Jaromir Jagr is the third best forward in hockey history, according to Corey Masisak of nhl.com.
He ran the numbers — they’re here — and that was his finding. “Jagr is by no means the third most iconic forward,” he wrote.
He’s certainly not the third most popular. Critics of the statement above will immediately turn to words like leadership and toughness to try and prove it wrong.
That’s OK, but Jagr’s ability to dominate during his prime, which happened to be one of the toughest eras in the history of the NHL to produce offense, along with his excellence well into his 40s is why he deserves to be considered the best forward not named Wayne Gretzky or Mario Lemieux.
“Fuck that,” the owner of the Philadelphia Flyers was saying last week, Ed Snider. Not about Jagr; he’d been asked about patience and building a Stanley Cup-contender, waiting two, three years to compete. Nope, he said: the time is now. Or, at least, next year, since the Flyers won’t be playing in the 2015 playoffs.
“They beat us all over the ice,” is what the Leafs’ coach, Peter Horachek, said after St. Louis waylaid his team by a score of 6-1. “They beat us from the beginning to the end. They beat us all over the place.”
Gordie Howe’s family had a jam-packed 87th birthday planned for him March 31, according to Helene St. James from The Detroit Free Press. All being well, his family had a barbecue planned, and a cake, maybe some catfishing. (He’s living with his daughter, these days, in Lubbock, Texas, where it’s catfish season, apparently.)
Roman Josi is the Erik Karlsson of the West, said his (Josi’s) coach in Nashville, Barry Trotz, if CP’s Stephen Whyno is to be trusted.
Evgeny Romasko became the first Russian-born referee to work an NHL game a few weeks back, lending his whistle to a meeting in Detroit between Red Wings and Oilers. Back home in Russia, former pairs skater looked to the heavens as he hoped that Romasko might land a full-time NHL contract for next year.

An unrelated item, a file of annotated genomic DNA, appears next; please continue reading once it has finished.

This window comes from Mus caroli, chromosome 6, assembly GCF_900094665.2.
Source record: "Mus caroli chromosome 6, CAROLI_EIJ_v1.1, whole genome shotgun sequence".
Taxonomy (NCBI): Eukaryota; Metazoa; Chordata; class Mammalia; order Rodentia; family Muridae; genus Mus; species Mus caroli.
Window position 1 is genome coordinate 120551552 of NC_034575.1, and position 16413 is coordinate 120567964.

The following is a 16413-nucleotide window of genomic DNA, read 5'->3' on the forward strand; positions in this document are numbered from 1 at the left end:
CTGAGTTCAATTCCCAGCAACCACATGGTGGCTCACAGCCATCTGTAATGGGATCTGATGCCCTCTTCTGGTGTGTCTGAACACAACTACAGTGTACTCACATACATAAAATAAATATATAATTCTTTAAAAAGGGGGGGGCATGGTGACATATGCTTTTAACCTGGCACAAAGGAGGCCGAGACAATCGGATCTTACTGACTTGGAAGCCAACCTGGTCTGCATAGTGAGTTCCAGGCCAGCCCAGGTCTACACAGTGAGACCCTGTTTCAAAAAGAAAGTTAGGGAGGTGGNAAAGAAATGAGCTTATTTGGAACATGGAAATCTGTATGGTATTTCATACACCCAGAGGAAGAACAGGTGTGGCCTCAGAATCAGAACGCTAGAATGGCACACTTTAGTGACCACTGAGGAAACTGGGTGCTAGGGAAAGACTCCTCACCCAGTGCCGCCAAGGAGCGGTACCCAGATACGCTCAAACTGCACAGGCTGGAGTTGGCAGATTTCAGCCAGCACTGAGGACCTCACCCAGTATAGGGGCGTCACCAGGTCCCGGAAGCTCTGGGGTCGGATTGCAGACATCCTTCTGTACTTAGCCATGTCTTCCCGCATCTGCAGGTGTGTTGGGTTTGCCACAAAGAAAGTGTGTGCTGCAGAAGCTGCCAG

“If we compare the first match with Gagarin’s flight,” Zaitsev told RIA Novosti, “the contract for the season with the NHL will be on a scale with the landing of the first man on the moon, even though he was not Russian.”
Ottawa beat the New York Islanders earlier in the month, and after it was over Senators coach Dave Cameron revealed the reason why. “You can’t win in this league without goaltending. Hammy was real good.”
Nearby, Islanders coach Jack Capuano was explaining the loss. “We have to stay the course and grind it out,” he confided. “Our structure has to be there and we have to execute and play with pace. But if you can’t score, you can’t win.”
The Toronto Star’s Rosie DiManno checked in on Toronto’s Leafs, with particular thoughts on Phil Kessel’s recent defence of his captain.
No. 81 wasn’t wildly off the mark in his extraordinary outburst on behalf of Dion Phaneuf, although the aim was wide. If Kessel wanted to unload on the bitchin’ brigade, he should have targeted the ex-Leafs who’ve found a second career as radio and TV pundits because they’re the most venomous bashers of the bunch, their insider analysis far more scathing than any critical salvo launched by a beat reporter or columnist. And on the evidence, they’re right.
Of the odious tweeters and bloggers nothing more need be said. But it’s still unclear what exactly got Kessel so hot. He ain’t saying. We’re expected to read his mind, which oftentimes seems an empty cavity.
Kyle Turris, Ottawa centreman: “Hammy is standing on his head for us. I can’t even explain how well he’s playing. It’s unbelievable.”
Scott Gomez wrote about his hockey trials and tribulations at The Players Tribune:
Life and hockey kind of mirror each other in the sense that when you’re having good times, it’s difficult to imagine how things will ever go wrong. And when you’re having bad times, well, yeah.
Czech nhl.com was on the story, too:
“Hammy” ale dál trpělivě dřel a postupně se vypracoval v kvalitního gólmana. I díky zdravému sebevědomí a velkému odhodlání. Ostatně dvouletá smlouva od Sens nebyla jen dílem štěstí, nejprve totiž uspěl na zkoušce na jejich farmě v Binghamtonu.
Calgary rookie Johnny Gaudreau talked about what’s working with the high-scoring line he’s on with Jiri Hudler and Sean Monahan:
“The chemistry is there. For me, it’s the chemistry. When you get to play with a player or a few players throughout the whole season, you just feel really comfortable with them on and off the ice. You learn more and more about them and where they’re going to be at on the ice and that’s what we’re doing right now.”
“Hammy has been exceptional,” was another thing that Dave Cameron was saying in Ottawa. “Everybody knows that.” Continue reading